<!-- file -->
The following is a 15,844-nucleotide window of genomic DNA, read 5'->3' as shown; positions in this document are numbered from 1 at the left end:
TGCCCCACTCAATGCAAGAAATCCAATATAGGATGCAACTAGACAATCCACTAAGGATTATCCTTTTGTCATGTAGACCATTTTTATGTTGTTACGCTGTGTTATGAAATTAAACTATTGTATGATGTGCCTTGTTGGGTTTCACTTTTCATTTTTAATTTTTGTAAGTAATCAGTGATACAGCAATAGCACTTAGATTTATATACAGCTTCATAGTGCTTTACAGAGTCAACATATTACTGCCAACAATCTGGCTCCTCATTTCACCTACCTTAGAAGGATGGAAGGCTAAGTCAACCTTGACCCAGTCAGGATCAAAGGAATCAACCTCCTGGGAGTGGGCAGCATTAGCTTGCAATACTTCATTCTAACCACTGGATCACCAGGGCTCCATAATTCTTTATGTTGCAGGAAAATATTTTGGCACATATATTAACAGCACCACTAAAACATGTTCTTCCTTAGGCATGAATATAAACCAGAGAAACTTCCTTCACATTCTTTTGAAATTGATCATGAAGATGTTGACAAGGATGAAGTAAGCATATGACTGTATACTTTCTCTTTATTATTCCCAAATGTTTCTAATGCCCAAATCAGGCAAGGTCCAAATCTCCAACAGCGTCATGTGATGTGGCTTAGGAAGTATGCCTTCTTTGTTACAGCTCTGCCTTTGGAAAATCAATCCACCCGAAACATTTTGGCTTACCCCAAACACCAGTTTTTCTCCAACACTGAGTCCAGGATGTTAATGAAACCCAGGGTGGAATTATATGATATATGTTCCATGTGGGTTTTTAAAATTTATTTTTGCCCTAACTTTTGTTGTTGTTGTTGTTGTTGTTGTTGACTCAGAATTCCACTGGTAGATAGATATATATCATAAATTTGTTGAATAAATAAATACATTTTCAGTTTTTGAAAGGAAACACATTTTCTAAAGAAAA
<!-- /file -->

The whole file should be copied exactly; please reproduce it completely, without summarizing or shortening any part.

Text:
The following is a 15,844-nucleotide window of genomic DNA, read 5'->3' as shown; positions in this document are numbered from 1 at the left end:
TGCCCCACTCAATGCAAGAAATCCAATATAGGATGCAACTAGACAATCCACTAAGGATTATCCTTTTGTCATGTAGACCATTTTTATGTTGTTACGCTGTGTTATGAAATTAAACTATTGTATGATGTGCCTTGTTGGGTTTCACTTTTCATTTTTAATTTTTGTAAGTAATCAGTGATACAGCAATAGCACTTAGATTTATATACAGCTTCATAGTGCTTTACAGAGTCAACATATTACTGCCAACAATCTGGCTCCTCATTTCACCTACCTTAGAAGGATGGAAGGCTAAGTCAACCTTGACCCAGTCAGGATCAAAGGAATCAACCTCCTGGGAGTGGGCAGCATTAGCTTGCAATACTTCATTCTAACCACTGGATCACCAGGGCTCCATAATTCTTTATGTTGCAGGAAAATATTTTGGCACATATATTAACAGCACCACTAAAACATGTTCTTCCTTAGGCATGAATATAAACCAGAGAAACTTCCTTCACATTCTTTTGAAATTGATCATGAAGATGTTGACAAGGATGAAGTAAGCATATGACTGTATACTTTCTCTTTATTATTCCCAAATGTTTCTAATGCCCAAATCAGGCAAGGTCCAAATCTCCAACAGCGTCATGTGATGTGGCTTAGGAAGTATGCCTTCTTTGTTACAGCTCTGCCTTTGGAAAATCAATCCACCCGAAACATTTTGGCTTACCCCAAACACCAGTTTTTCTCCAACACTGAGTCCAGGATGTTAATGAAACCCAGGGTGGAATTATATGATATATGTTCCATGTGGGTTTTTAAAATTTATTTTTGCCCTAACTTTTGTTGTTGTTGTTGTTGTTGTTGTTGACTCAGAATTCCACTGGTAGATAGATATATATCATAAATTTGTTGAATAAATAAATACATTTTCAGTTTTTGAAAGGAAACACATTTTCTAAAGAAAA